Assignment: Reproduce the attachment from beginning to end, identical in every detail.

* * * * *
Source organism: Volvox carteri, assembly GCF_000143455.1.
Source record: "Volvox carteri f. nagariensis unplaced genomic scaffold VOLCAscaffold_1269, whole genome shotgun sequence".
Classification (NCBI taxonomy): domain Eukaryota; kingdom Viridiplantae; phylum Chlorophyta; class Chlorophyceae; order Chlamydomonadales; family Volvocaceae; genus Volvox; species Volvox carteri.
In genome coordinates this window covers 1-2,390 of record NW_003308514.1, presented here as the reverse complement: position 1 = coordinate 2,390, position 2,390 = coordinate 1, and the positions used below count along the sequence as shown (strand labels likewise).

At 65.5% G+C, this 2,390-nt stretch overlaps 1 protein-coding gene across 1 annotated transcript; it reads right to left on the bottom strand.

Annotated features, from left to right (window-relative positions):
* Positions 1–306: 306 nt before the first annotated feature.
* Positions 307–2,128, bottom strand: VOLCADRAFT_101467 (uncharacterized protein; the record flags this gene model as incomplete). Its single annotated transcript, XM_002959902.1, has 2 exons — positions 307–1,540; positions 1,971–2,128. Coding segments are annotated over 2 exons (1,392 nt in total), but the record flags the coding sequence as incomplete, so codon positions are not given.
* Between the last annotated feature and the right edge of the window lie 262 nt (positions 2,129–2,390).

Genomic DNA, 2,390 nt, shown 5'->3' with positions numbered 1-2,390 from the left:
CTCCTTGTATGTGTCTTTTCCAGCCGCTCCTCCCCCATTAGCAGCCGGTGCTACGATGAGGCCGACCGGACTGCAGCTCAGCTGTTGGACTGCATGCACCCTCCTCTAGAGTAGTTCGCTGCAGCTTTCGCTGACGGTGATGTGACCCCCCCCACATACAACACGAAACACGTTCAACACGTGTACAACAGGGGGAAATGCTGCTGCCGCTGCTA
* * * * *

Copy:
Source organism: Volvox carteri, assembly GCF_000143455.1.
Source record: "Volvox carteri f. nagariensis unplaced genomic scaffold VOLCAscaffold_1269, whole genome shotgun sequence".
Classification (NCBI taxonomy): domain Eukaryota; kingdom Viridiplantae; phylum Chlorophyta; class Chlorophyceae; order Chlamydomonadales; family Volvocaceae; genus Volvox; species Volvox carteri.
In genome coordinates this window covers 1-2,390 of record NW_003308514.1, presented here as the reverse complement: position 1 = coordinate 2,390, position 2,390 = coordinate 1, and the positions used below count along the sequence as shown (strand labels likewise).

At 65.5% G+C, this 2,390-nt stretch overlaps 1 protein-coding gene across 1 annotated transcript; it reads right to left on the bottom strand.

Annotated features, from left to right (window-relative positions):
* Positions 1–306: 306 nt before the first annotated feature.
* Positions 307–2,128, bottom strand: VOLCADRAFT_101467 (uncharacterized protein; the record flags this gene model as incomplete). Its single annotated transcript, XM_002959902.1, has 2 exons — positions 307–1,540; positions 1,971–2,128. Coding segments are annotated over 2 exons (1,392 nt in total), but the record flags the coding sequence as incomplete, so codon positions are not given.
* Between the last annotated feature and the right edge of the window lie 262 nt (positions 2,129–2,390).

Genomic DNA, 2,390 nt, shown 5'->3' with positions numbered 1-2,390 from the left:
CTCCTTGTATGTGTCTTTTCCAGCCGCTCCTCCCCCATTAGCAGCCGGTGCTACGATGAGGCCGACCGGACTGCAGCTCAGCTGTTGGACTGCATGCACCCTCCTCTAGAGTAGTTCGCTGCAGCTTTCGCTGACGGTGATGTGACCCCCCCCACATACAACACGAAACACGTTCAACACGTGTACAACAGGGGGAAATGCTGCTGCCGCTGCTA